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Lonely Planet Vietnam (Country Travel Guide) Paperback – July 1, 2009

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Product Details

  • Series: Country Travel Guide
  • Paperback: 540 pages
  • Publisher: Lonely Planet; 10 edition (July 1, 2009)
  • Language: English
  • ISBN-10: 1741791596
  • ISBN-13: 978-1741791594
  • Product Dimensions: 7.7 x 5.1 x 0.9 inches
  • Shipping Weight: 14.9 ounces
  • Average Customer Review: 3.2 out of 5 stars  See all reviews (36 customer reviews)
  • Amazon Best Sellers Rank: #1,099,869 in Books (See Top 100 in Books)

Editorial Reviews


Lonely Planet guidebooks are, quite simply, like no others.' --New York Times
--This text refers to an out of print or unavailable edition of this title.

From the Publisher

Who We Are
At Lonely Planet, we see our job as inspiring and enabling travelers to connect with the world for their own benefit and for the benefit of the world at large.

What We Do
* We offer travelers the world's richest travel advice, informed by the collective wisdom of over 350 Lonely Planet authors living in 37 countries and fluent in 70 languages.
* We are relentless in finding the special, the unique and the different for travellers wherever they are.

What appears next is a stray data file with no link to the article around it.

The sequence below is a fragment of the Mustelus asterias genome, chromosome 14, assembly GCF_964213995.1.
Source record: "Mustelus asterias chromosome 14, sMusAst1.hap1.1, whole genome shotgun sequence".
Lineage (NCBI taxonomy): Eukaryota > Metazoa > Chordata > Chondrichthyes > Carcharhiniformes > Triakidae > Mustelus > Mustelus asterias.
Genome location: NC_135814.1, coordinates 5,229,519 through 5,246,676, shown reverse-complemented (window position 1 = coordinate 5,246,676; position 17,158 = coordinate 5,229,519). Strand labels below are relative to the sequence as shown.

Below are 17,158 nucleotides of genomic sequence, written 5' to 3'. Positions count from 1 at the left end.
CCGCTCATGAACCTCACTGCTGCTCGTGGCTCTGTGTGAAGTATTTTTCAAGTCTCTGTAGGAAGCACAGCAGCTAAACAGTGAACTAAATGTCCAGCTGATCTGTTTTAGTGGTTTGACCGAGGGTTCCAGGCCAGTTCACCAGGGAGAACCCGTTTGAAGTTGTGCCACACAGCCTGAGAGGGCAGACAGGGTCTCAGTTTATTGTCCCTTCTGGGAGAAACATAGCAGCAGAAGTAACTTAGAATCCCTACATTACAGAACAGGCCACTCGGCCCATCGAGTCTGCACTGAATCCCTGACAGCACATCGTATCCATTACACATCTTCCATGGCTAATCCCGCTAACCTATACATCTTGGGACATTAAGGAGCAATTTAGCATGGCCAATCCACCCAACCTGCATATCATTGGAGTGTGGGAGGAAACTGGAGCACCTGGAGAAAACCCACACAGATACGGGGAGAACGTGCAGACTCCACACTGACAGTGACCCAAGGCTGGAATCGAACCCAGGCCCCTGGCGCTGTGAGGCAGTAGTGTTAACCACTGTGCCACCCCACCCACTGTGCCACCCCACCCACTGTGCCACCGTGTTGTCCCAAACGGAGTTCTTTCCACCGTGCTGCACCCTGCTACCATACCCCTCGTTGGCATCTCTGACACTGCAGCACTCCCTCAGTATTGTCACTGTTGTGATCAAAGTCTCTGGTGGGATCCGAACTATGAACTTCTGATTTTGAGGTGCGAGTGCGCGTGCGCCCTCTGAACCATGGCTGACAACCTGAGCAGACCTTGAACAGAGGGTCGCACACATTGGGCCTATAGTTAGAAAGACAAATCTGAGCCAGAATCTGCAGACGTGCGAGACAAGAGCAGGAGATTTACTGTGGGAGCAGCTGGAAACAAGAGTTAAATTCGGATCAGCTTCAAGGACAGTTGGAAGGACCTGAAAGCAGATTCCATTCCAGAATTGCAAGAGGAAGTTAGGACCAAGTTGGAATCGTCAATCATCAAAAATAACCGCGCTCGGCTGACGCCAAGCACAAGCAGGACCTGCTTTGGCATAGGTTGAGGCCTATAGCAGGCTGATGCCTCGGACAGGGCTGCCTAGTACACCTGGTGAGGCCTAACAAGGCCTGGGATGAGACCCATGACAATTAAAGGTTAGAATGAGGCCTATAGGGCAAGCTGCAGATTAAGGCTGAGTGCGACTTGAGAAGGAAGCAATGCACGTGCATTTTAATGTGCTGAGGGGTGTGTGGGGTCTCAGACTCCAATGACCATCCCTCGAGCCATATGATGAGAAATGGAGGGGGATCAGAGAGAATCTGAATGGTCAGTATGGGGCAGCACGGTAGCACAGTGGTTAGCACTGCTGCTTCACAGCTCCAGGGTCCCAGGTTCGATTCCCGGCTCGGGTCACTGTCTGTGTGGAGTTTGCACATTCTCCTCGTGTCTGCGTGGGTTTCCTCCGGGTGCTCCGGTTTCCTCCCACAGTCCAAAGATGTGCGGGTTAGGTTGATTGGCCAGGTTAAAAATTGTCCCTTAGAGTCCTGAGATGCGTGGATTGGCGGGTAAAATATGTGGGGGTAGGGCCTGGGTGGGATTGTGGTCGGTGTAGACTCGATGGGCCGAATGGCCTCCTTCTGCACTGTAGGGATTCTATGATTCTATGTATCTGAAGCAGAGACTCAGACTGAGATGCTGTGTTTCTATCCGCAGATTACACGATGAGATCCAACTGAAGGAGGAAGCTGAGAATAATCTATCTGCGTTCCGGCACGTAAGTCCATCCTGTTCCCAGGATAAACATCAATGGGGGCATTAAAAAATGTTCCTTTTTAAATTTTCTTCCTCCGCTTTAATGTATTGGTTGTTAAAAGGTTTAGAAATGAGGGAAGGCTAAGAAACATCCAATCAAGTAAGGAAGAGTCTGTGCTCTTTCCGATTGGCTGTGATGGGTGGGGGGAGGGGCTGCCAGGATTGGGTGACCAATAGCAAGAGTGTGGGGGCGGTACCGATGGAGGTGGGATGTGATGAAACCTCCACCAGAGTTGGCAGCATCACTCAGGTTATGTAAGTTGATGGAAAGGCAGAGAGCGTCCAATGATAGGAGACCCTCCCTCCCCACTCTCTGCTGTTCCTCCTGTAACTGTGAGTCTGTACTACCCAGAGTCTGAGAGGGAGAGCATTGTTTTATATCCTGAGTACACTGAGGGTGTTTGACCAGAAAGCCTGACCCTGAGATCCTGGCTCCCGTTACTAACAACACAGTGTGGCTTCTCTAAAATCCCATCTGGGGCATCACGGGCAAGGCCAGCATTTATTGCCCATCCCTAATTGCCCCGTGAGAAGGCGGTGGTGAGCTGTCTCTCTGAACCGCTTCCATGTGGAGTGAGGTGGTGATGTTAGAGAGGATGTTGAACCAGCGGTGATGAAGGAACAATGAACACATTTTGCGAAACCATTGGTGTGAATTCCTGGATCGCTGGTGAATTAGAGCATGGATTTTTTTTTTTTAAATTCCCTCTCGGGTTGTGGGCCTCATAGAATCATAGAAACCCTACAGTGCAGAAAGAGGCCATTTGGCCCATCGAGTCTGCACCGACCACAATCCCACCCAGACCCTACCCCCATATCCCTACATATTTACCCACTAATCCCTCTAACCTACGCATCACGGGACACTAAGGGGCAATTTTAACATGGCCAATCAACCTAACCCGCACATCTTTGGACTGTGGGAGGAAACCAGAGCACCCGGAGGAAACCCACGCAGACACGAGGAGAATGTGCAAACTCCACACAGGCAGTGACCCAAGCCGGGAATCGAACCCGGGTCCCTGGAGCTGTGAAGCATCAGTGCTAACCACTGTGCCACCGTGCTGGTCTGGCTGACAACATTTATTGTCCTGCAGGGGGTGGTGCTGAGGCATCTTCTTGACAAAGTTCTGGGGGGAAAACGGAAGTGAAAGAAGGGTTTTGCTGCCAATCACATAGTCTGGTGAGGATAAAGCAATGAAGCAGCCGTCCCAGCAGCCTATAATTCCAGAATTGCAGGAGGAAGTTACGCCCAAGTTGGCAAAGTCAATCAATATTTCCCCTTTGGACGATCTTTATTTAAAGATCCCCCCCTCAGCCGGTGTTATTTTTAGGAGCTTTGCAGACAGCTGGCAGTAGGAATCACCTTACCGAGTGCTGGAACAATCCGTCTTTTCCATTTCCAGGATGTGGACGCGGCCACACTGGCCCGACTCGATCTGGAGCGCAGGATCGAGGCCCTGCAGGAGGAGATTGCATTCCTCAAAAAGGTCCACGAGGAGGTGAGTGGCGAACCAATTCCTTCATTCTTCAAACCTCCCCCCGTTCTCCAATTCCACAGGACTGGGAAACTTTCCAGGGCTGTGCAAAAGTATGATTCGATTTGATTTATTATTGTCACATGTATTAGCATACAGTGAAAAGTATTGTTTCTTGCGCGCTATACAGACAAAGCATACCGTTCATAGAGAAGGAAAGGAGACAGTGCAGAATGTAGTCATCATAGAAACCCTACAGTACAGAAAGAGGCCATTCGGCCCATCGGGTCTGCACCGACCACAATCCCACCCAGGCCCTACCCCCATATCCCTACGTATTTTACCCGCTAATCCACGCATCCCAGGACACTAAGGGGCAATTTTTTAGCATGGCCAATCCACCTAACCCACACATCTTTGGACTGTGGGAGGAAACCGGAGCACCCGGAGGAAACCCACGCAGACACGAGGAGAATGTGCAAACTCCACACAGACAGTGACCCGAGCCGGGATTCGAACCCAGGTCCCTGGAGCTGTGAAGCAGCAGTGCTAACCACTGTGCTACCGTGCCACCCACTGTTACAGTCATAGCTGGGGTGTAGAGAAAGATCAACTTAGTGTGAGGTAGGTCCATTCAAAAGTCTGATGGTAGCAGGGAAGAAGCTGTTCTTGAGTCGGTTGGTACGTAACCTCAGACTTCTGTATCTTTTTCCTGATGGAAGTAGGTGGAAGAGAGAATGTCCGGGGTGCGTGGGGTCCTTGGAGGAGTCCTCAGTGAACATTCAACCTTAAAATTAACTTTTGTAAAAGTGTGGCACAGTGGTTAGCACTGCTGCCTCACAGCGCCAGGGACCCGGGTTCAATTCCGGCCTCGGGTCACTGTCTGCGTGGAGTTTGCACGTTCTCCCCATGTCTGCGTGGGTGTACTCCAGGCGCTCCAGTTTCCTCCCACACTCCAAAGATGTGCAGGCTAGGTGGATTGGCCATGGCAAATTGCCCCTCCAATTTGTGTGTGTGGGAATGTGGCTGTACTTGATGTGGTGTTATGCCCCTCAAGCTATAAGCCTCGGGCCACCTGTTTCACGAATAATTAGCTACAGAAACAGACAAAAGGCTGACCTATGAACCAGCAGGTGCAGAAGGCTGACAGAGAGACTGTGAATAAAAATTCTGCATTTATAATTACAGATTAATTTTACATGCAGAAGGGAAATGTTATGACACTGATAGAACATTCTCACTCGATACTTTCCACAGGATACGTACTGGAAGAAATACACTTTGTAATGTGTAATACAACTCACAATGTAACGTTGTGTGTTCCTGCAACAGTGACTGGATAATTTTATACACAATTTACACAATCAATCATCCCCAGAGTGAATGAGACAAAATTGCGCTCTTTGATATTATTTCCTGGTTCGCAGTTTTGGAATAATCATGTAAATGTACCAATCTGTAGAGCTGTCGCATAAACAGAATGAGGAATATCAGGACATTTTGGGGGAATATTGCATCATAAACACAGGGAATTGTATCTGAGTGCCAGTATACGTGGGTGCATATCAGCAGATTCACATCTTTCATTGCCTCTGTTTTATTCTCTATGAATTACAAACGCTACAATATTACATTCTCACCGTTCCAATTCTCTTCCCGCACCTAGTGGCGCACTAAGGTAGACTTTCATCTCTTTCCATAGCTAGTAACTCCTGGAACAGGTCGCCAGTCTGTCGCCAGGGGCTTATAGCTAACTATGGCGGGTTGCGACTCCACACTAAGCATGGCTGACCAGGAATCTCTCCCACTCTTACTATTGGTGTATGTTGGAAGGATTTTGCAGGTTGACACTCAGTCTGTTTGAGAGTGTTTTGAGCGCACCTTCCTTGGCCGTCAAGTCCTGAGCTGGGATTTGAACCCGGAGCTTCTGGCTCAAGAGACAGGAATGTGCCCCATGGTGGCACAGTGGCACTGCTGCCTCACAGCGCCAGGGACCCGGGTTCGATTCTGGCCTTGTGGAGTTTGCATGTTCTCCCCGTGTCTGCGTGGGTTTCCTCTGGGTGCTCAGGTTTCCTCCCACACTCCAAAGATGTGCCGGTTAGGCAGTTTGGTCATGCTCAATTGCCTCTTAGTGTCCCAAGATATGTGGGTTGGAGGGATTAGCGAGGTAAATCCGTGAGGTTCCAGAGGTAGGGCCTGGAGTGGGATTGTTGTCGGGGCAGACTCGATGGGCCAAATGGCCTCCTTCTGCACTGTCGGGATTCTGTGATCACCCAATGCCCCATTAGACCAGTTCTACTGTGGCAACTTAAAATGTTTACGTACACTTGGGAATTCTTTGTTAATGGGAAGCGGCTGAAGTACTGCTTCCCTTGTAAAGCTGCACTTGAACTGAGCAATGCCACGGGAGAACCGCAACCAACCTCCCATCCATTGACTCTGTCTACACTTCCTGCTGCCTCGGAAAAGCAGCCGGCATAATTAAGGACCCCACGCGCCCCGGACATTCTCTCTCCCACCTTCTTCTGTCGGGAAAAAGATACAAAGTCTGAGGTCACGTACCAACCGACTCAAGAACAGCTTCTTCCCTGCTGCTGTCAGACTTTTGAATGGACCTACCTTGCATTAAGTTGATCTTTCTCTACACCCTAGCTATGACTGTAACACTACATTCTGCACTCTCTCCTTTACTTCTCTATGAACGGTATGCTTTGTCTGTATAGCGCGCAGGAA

* When we update our guidebooks, we check every listing, in person, every time.
* We always offer the trusted filter for those who are curious, open minded and independent.
* We challenge our growing community of travelers; leading debate and discussion about travel and the world.
* We tell it like it is without fear or favor in service of the travelers; not clouded by any other motive.

What We Believe
We believe that travel leads to a deeper cultural understanding and compassion and therefore a better world. --This text refers to an out of print or unavailable edition of this title.

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Customer Reviews

You can do so much better.
Jim In Minneapolis
Going through the book, I found out that key details about travel services were missing, maps were wrong, and restaurant recommendations were off the mark.
J. Nguyen
Although I have been using the Lonely Planet travel guides since the eighties, it is clear that it has not kept up with the digital age.

Most Helpful Customer Reviews

50 of 50 people found the following review helpful By Stuart McDonald on August 1, 2007
Format: Paperback
For the first-time visitor to Vietnam, Lonely Planet's Vietnam 9 overall is a fine production -- and is easily Lonely Planet's best swing at Vietnam -- even if the style police are trying to ruin the show.